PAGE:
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Information Literacy in High School Civics

Data from our national survey of high school civics teachers shows that many understand the importance of teaching information literacy, but need support to do so.

With news sources changing rapidly and fragmenting along ideological lines, understanding how to use news and information media (“information literacy”) is an important civic skill.

A new fact sheet by CIRCLE Deputy Director Kei Kawashima-Ginsberg explores the extent to which information literacy is taught in high school civics classes and how its teaching varies.

Using the data from CIRCLE’s National Civics Teacher Survey, which asked teachers about the courses they taught in Fall 2012, this analysis found that overall:

  • Civics teachers believe that information literacy is critical and that students must be able to identify and gather credible information
  • Less than half of teachers are very confident about teaching information literacy. A majority are interested in receiving more training and resources.
  • Teachers commonly use news articles as sources, and 80% discuss election-related issues at least weekly
  • AP and honors courses are more likely to incorporate information literacy than courses that are required for graduation.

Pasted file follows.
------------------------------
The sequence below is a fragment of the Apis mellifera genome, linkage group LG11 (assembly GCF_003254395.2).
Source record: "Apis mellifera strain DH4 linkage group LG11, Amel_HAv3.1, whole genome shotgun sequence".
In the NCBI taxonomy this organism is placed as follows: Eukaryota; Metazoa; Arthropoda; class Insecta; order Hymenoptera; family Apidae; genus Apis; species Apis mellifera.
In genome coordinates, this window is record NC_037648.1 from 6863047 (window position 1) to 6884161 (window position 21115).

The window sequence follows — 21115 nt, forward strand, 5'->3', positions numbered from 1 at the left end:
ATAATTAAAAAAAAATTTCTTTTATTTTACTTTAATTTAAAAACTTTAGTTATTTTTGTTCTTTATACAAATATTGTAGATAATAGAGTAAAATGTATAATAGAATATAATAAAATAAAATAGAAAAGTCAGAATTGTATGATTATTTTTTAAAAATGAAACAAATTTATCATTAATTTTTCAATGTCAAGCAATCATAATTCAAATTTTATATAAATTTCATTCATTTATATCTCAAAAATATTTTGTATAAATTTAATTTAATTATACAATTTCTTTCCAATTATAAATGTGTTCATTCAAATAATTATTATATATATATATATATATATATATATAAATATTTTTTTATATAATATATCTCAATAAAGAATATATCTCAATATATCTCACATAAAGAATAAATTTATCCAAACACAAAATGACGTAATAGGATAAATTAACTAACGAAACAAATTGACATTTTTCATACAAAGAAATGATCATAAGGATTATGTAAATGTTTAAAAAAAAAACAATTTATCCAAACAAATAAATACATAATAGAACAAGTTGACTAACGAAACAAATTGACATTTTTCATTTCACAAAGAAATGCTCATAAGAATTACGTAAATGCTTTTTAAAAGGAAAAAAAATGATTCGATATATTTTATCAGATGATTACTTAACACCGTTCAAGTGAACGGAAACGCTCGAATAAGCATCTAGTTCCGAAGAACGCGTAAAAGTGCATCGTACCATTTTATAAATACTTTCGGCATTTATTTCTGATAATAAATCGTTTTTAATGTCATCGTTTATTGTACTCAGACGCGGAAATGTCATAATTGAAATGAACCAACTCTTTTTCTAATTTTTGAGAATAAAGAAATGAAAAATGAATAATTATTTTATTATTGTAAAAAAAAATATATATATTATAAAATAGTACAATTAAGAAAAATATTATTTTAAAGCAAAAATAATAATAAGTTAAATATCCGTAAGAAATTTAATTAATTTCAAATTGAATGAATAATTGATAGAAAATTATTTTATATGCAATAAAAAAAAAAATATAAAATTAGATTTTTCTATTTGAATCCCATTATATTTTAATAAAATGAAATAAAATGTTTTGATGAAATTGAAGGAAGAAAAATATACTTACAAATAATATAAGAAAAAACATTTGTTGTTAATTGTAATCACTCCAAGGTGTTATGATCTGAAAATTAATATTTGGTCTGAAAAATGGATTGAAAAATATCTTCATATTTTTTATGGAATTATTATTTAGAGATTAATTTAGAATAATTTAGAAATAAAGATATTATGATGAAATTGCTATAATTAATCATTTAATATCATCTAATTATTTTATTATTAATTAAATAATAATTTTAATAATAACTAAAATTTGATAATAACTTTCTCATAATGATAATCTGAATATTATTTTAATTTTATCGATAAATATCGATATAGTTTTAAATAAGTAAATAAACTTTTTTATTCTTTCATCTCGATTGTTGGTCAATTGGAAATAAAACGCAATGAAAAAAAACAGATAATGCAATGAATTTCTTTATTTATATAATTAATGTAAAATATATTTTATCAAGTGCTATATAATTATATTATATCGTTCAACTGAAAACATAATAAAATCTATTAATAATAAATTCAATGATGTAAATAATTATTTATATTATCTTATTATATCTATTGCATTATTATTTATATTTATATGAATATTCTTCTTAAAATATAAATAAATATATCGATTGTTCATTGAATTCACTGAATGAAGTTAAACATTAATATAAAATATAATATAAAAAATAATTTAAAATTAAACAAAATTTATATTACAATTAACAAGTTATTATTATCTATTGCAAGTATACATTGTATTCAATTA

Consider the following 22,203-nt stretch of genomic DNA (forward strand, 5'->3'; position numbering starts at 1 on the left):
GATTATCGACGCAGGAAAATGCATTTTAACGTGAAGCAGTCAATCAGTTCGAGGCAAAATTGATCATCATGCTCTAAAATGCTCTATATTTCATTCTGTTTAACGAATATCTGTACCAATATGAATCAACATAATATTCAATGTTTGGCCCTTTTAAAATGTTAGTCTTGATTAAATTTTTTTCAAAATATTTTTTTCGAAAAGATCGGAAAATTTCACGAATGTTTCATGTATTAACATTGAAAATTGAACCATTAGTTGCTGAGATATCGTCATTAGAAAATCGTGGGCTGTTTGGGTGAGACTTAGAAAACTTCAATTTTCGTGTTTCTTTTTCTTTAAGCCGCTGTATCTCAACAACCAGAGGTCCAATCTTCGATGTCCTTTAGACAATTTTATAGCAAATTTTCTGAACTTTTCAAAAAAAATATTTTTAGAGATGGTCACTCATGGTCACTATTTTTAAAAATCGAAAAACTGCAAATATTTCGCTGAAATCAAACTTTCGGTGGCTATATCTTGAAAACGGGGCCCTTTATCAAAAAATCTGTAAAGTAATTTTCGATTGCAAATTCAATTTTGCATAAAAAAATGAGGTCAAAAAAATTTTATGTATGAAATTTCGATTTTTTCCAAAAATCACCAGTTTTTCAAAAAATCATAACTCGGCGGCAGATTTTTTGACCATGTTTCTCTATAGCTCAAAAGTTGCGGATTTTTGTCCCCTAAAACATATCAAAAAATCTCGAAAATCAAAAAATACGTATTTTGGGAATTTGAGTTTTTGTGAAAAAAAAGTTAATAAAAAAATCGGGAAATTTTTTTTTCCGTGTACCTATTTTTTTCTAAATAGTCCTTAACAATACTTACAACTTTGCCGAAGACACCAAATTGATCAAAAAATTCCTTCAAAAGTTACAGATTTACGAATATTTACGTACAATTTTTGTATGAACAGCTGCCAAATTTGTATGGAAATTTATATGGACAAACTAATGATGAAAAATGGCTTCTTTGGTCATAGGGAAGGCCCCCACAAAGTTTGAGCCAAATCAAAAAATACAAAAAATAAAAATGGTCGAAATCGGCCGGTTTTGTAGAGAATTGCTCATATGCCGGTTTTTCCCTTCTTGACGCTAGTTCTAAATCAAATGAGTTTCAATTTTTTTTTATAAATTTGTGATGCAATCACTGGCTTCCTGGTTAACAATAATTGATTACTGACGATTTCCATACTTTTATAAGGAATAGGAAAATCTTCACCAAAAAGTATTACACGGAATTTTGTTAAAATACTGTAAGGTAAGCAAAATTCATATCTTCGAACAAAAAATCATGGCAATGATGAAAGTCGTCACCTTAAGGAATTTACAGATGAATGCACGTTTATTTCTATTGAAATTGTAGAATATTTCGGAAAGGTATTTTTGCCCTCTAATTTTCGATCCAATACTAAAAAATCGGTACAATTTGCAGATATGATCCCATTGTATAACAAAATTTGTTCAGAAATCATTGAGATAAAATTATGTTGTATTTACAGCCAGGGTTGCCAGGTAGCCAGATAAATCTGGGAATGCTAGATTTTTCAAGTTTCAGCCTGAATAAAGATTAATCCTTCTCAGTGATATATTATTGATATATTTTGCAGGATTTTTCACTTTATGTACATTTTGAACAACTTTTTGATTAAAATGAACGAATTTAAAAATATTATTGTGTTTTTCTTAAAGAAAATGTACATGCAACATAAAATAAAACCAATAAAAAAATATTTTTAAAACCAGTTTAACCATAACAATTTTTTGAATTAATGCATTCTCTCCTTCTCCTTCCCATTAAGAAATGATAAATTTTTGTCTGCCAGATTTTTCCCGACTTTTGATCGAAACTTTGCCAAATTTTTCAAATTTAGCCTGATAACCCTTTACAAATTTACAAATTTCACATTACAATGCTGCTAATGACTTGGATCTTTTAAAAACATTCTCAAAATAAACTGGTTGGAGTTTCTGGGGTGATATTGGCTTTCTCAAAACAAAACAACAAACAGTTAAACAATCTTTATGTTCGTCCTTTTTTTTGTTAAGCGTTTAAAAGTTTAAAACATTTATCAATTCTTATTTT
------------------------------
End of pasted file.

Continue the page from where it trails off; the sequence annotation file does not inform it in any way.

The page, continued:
• Teachers who perceive more support are more likely to teach information literacy.

This analysis has important implications for those with an interest in high school education:

  • Schools of education and other professional development providers can increase teacher confidence about teaching information literacy by devoting time and resources to developing peer exchanges, trainings, and lessons on teaching information literacy.
  • State education officials should seek to understand the possible reasons why information literacy receives more attention in AP/honors classes than in graduation-requirement courses. For instance, do state standards for social studies overlook information literacy, or are the existing standards not being implemented consistently?
  • Funders in government and philanthropy should consider supporting resources, training, experimentation, and innovation to enhance teachers’ grasp of information literacy and to ensure that all students are exposed to it.

The National Civics Teacher Survey was conducted as part of CIRCLE’s Commission on Youth Voting and Civic Knowledge.